Review: The Keychron Q10 is a Luxury Mechanical Keyboard with Knobs On

Computers & Mobile Electronics
Review: The Keychron Q10 is a Luxury Mechanical Keyboard with Knobs On

Manufacturer: Keychron

URL: https://www.keychron.com

Price: $215

I spend a stupid amount of time at my desk every day. I have invested substantially in my computer setup and productivity, with half a dozen computers – covering every major OS – and at least a dozen displays on my crazy IKEA Jerker workstation. I have a bizarre $350 RollerMouse, because conventional mice and trackballs start to hurt around hour fifteen in my day, but I was using a standard layout – though fairly fancy (I mean, it had its own 12.6” display!) – mechanical keyboard. My wrists were struggling, yet despite having amassed a collection of at least half a dozen mechanical keyboards, it had never occurred to me that there existed something akin to my beloved Microsoft Natural Keyboards that I used to snag right from the company store for just a few bucks, but with proper switches and customizable keys. This once-fantastical vision was promptly realized with the arrival of the Keychron Q10 Alice layout custom mechanical keyboard.

The Q10 delights in both form and function

As alluded to earlier, the Q10 features a non-linear Alice layout, with keys split down the middle, and, curiously: two B keys, so that you can find it with either hand on each side of the split. The space bar itself is also split, with FN between its two short halves, to allow easy activation of media keys and other shortcuts. I mostly use 60% keyboards, which require dipping into a second layer for even such basic needs as arrow keys, so the 75% Q10 feels big and luxurious to me. Dedicated arrow keys, page up/down and home (but, often to my frustration, no end), and five programable “M” keys, plus a delightful knurled knob on the top left round out the layout almost ideally. Everything about this keyboard oozes quality, from the heavy CNC’d body, to the double-shot PBT keycaps, to the perfectly placed per-key RGB LEDs.

Perfect for both novice and expert knob twiddlers

I’m not a mechanical keyboard expert, but I know what I like, and almost all of my other keebs have Cherry MX Brown switches, so the one concern that I had going in was whether the Gateron G Pro Brown would live up to my expectations. The great thing about the Q10 is that they take care of a lot of the mech nerdery for you in the assembled version, with pre-lubed switches and a factory-installed tape mod. Combined with the double-gasket design and sound absorbing foam layer, it was really hard to compare to any other keyboard that I have – all I know is that it feels amazing!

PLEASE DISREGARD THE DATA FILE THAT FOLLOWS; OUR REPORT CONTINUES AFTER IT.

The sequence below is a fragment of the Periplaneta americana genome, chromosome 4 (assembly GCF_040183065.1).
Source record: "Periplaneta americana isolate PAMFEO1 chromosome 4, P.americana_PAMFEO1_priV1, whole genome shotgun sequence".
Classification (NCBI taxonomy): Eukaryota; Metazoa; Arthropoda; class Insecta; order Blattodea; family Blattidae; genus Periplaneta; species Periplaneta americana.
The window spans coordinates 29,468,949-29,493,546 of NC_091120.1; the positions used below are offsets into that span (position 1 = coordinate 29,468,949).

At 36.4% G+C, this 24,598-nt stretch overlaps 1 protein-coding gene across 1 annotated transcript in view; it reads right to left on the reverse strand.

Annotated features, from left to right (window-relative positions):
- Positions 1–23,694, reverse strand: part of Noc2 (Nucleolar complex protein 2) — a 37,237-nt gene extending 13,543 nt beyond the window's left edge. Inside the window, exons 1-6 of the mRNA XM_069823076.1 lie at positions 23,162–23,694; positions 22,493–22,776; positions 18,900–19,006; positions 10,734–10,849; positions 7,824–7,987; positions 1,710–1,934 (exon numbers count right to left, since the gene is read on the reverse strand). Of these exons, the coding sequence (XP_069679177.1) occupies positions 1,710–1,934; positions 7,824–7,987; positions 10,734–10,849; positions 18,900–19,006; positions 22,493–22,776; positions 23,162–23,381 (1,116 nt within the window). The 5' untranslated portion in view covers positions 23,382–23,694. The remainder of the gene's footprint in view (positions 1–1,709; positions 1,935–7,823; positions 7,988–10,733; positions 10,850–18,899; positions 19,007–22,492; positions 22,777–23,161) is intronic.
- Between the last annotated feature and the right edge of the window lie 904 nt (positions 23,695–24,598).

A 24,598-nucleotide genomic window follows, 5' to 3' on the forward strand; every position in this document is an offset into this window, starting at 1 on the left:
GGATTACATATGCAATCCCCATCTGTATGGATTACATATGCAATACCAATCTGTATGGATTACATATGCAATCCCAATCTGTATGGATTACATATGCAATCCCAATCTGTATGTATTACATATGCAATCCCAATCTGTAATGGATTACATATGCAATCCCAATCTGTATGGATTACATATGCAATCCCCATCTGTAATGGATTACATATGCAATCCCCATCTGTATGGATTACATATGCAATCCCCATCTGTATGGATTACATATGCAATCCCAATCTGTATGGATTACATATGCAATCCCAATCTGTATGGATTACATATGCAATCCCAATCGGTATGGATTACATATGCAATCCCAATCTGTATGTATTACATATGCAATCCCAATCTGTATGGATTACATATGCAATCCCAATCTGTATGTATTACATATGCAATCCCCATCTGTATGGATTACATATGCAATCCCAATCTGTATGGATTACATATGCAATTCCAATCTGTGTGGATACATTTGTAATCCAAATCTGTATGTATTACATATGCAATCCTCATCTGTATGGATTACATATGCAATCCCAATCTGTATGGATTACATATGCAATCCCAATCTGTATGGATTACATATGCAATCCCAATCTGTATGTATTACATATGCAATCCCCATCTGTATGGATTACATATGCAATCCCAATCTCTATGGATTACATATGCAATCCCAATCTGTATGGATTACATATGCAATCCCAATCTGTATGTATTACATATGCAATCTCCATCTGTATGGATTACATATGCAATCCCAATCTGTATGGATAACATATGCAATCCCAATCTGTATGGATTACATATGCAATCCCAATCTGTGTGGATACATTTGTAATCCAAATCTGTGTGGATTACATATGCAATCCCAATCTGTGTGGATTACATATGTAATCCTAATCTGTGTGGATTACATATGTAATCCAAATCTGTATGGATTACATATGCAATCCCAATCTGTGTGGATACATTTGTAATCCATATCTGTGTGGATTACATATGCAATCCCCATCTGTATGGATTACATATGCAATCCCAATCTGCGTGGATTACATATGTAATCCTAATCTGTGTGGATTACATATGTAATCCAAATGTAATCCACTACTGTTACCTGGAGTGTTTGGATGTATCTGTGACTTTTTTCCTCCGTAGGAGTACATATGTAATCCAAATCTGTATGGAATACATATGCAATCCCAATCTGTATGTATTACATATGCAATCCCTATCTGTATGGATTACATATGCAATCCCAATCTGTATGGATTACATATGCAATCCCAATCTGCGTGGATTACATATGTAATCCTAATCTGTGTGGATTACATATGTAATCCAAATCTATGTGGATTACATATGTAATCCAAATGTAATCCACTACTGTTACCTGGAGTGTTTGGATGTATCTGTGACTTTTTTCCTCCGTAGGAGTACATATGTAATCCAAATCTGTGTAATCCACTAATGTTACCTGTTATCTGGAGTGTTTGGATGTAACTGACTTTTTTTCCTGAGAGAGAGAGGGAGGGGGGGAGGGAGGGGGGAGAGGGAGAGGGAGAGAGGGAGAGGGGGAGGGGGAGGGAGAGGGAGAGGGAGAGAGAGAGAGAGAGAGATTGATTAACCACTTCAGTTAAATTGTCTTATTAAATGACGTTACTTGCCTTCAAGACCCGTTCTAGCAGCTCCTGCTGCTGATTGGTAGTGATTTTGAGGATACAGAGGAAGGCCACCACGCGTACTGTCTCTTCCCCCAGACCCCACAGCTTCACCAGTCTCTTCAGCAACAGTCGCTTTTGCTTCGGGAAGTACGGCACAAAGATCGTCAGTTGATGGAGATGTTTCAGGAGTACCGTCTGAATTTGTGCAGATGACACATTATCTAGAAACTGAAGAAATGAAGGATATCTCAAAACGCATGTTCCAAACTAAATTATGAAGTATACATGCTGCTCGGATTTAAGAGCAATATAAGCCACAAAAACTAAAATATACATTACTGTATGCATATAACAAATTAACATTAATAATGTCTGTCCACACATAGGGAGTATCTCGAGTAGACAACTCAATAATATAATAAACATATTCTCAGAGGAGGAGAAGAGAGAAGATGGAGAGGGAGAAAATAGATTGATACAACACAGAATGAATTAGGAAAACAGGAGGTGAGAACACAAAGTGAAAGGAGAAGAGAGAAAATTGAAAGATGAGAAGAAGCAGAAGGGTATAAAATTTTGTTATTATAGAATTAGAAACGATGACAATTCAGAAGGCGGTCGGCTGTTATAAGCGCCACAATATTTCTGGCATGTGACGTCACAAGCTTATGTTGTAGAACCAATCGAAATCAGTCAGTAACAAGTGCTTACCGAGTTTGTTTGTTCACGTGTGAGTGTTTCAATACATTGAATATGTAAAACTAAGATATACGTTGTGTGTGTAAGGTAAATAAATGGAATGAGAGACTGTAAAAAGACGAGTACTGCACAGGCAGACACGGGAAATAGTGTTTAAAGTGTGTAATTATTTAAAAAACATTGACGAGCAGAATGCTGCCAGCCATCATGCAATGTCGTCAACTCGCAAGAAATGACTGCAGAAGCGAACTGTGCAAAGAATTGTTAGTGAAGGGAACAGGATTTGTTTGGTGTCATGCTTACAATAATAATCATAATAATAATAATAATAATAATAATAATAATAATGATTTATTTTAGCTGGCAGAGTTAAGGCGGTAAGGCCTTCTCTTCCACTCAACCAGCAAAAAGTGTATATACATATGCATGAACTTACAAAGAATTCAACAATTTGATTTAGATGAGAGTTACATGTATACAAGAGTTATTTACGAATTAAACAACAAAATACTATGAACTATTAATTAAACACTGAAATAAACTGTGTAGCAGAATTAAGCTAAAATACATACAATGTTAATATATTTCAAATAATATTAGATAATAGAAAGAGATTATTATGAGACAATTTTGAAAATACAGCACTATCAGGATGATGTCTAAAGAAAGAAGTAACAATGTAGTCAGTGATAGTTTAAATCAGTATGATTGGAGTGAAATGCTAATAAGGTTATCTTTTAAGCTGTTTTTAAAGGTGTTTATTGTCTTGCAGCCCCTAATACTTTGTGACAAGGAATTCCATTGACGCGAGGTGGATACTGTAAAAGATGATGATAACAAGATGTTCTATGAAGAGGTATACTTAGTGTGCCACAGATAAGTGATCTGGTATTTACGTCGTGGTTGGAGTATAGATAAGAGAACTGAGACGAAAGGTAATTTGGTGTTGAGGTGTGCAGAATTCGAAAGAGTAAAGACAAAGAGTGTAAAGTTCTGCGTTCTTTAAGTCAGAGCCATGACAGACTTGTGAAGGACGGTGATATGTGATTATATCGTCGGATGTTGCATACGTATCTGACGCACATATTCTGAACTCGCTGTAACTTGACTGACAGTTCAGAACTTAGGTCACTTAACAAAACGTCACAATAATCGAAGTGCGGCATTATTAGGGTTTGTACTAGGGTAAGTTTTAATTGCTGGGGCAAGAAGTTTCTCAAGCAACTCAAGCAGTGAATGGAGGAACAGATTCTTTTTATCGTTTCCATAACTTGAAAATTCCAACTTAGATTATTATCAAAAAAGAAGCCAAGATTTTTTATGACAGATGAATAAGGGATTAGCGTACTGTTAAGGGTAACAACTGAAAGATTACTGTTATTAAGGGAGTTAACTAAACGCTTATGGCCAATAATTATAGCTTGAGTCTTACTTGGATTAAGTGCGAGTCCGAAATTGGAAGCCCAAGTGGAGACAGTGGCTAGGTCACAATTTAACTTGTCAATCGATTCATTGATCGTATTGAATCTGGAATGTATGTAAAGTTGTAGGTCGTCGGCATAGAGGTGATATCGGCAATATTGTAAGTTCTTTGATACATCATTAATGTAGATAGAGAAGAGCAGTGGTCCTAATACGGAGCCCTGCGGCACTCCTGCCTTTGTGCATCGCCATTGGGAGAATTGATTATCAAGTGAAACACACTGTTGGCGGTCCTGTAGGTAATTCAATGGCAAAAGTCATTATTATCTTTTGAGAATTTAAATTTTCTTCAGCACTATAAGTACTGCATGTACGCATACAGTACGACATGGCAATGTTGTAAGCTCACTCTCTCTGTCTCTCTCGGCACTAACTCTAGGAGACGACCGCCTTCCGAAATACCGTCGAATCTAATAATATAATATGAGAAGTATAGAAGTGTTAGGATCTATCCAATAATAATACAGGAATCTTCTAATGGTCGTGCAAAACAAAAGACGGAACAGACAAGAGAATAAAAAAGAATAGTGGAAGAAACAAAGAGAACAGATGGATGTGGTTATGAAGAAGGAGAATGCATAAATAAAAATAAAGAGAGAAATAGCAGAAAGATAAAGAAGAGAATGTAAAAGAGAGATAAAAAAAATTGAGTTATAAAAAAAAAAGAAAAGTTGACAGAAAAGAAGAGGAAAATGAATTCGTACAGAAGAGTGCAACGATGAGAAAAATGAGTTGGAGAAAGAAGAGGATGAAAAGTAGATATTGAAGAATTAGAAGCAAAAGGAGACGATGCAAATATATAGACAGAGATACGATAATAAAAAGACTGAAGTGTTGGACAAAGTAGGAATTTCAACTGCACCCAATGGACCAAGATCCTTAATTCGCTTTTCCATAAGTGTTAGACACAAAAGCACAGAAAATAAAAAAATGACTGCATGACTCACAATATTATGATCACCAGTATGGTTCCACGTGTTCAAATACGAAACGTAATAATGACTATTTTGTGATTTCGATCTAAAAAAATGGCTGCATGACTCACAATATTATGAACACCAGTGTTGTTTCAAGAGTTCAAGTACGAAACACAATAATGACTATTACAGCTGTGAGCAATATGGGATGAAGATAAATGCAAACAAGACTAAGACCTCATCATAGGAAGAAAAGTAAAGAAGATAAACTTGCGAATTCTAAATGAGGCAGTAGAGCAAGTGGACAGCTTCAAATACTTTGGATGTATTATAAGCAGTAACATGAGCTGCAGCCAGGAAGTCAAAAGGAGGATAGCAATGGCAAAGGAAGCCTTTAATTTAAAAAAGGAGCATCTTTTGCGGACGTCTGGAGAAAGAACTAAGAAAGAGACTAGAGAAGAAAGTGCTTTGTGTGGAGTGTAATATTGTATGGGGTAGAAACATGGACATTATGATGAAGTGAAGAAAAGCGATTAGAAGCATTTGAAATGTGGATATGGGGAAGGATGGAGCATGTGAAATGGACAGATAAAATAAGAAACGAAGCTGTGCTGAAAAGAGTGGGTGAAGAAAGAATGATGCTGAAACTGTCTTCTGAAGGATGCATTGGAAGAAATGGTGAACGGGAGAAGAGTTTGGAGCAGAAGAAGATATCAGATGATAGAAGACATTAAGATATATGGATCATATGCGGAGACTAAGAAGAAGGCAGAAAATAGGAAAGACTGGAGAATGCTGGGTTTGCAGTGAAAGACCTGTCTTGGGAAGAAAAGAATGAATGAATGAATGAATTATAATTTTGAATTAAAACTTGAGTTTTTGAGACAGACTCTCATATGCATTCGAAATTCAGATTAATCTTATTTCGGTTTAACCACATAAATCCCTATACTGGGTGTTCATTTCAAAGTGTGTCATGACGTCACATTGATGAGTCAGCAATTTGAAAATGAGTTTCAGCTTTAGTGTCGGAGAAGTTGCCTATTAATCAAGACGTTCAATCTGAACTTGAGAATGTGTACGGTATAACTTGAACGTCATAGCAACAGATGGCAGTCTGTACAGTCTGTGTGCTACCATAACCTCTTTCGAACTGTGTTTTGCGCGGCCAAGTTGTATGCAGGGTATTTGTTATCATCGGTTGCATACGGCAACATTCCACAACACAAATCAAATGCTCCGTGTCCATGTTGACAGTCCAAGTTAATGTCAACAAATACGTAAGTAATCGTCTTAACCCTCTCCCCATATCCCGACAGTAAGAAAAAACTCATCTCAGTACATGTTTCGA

Layer upon layer of keeby awesomeness

At $215 as configured (fully assembled, “Navy Blue – A” colorway and Gateron G Pro Brown switches), the Keychron Q10 represents a fairly significant investment. But as someone who spends a ludicrous amount of time in front of a computer every day, this investment seems most sound, as it has markedly reduced my typing pain, and … it’s just really nice to use!

Tagged

David bought his first Arduino in 2007 as part of a Roomba hacking project. Since then, he has been obsessed with writing code that you can touch. David fell in love with the original Pebble smartwatch, and even more so with its successor, which allowed him to combine the beloved wearable with his passion for hardware hacking via its smartstrap functionality. Unable to part with his smartwatch sweetheart, David wrote a love letter to the Pebble community, which blossomed into Rebble, the service that keeps Pebbles ticking today, despite the company's demise in 2016. When he's not hacking on wearables, David can probably be found building a companion bot, experimenting with machine learning, growing his ever-increasing collection of dev boards, or hacking on DOS-based palmtops from the 90s.

Find David on Twitter at @IShJR.

View more articles by David Groom
FEEDBACK